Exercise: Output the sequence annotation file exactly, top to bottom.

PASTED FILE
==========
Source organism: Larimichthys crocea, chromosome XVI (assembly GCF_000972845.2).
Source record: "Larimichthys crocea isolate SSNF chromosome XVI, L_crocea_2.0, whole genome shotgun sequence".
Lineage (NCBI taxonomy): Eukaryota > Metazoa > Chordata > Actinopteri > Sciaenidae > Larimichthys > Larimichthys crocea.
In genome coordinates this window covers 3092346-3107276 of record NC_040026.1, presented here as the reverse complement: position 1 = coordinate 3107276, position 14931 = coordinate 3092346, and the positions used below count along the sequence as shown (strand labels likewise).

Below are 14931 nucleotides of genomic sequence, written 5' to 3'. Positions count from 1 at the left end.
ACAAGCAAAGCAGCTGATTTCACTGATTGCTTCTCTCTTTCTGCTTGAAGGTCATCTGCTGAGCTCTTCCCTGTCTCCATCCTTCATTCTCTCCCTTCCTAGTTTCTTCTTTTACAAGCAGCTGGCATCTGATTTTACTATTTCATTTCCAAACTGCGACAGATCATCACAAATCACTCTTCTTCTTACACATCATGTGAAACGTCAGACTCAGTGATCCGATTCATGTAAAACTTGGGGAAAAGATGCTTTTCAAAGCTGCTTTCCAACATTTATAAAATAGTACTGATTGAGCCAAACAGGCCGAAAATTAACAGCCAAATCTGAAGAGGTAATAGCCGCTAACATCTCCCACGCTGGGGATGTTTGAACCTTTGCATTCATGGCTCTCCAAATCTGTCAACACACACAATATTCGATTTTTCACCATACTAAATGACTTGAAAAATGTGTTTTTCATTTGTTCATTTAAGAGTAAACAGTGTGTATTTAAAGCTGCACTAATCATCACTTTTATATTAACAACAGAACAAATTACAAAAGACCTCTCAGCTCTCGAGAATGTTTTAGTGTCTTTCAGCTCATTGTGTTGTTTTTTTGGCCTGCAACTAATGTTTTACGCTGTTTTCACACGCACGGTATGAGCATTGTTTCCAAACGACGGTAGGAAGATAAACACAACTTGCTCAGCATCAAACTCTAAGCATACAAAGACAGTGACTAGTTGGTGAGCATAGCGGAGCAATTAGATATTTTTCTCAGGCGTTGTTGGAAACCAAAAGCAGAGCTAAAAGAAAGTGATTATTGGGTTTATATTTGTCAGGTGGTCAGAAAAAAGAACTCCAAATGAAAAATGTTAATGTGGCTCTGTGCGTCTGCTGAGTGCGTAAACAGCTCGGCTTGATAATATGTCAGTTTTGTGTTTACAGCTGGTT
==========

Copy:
Source organism: Larimichthys crocea, chromosome XVI (assembly GCF_000972845.2).
Source record: "Larimichthys crocea isolate SSNF chromosome XVI, L_crocea_2.0, whole genome shotgun sequence".
Lineage (NCBI taxonomy): Eukaryota > Metazoa > Chordata > Actinopteri > Sciaenidae > Larimichthys > Larimichthys crocea.
In genome coordinates this window covers 3092346-3107276 of record NC_040026.1, presented here as the reverse complement: position 1 = coordinate 3107276, position 14931 = coordinate 3092346, and the positions used below count along the sequence as shown (strand labels likewise).

Below are 14931 nucleotides of genomic sequence, written 5' to 3'. Positions count from 1 at the left end.
ACAAGCAAAGCAGCTGATTTCACTGATTGCTTCTCTCTTTCTGCTTGAAGGTCATCTGCTGAGCTCTTCCCTGTCTCCATCCTTCATTCTCTCCCTTCCTAGTTTCTTCTTTTACAAGCAGCTGGCATCTGATTTTACTATTTCATTTCCAAACTGCGACAGATCATCACAAATCACTCTTCTTCTTACACATCATGTGAAACGTCAGACTCAGTGATCCGATTCATGTAAAACTTGGGGAAAAGATGCTTTTCAAAGCTGCTTTCCAACATTTATAAAATAGTACTGATTGAGCCAAACAGGCCGAAAATTAACAGCCAAATCTGAAGAGGTAATAGCCGCTAACATCTCCCACGCTGGGGATGTTTGAACCTTTGCATTCATGGCTCTCCAAATCTGTCAACACACACAATATTCGATTTTTCACCATACTAAATGACTTGAAAAATGTGTTTTTCATTTGTTCATTTAAGAGTAAACAGTGTGTATTTAAAGCTGCACTAATCATCACTTTTATATTAACAACAGAACAAATTACAAAAGACCTCTCAGCTCTCGAGAATGTTTTAGTGTCTTTCAGCTCATTGTGTTGTTTTTTTGGCCTGCAACTAATGTTTTACGCTGTTTTCACACGCACGGTATGAGCATTGTTTCCAAACGACGGTAGGAAGATAAACACAACTTGCTCAGCATCAAACTCTAAGCATACAAAGACAGTGACTAGTTGGTGAGCATAGCGGAGCAATTAGATATTTTTCTCAGGCGTTGTTGGAAACCAAAAGCAGAGCTAAAAGAAAGTGATTATTGGGTTTATATTTGTCAGGTGGTCAGAAAAAAGAACTCCAAATGAAAAATGTTAATGTGGCTCTGTGCGTCTGCTGAGTGCGTAAACAGCTCGGCTTGATAATATGTCAGTTTTGTGTTTACAGCTGGTT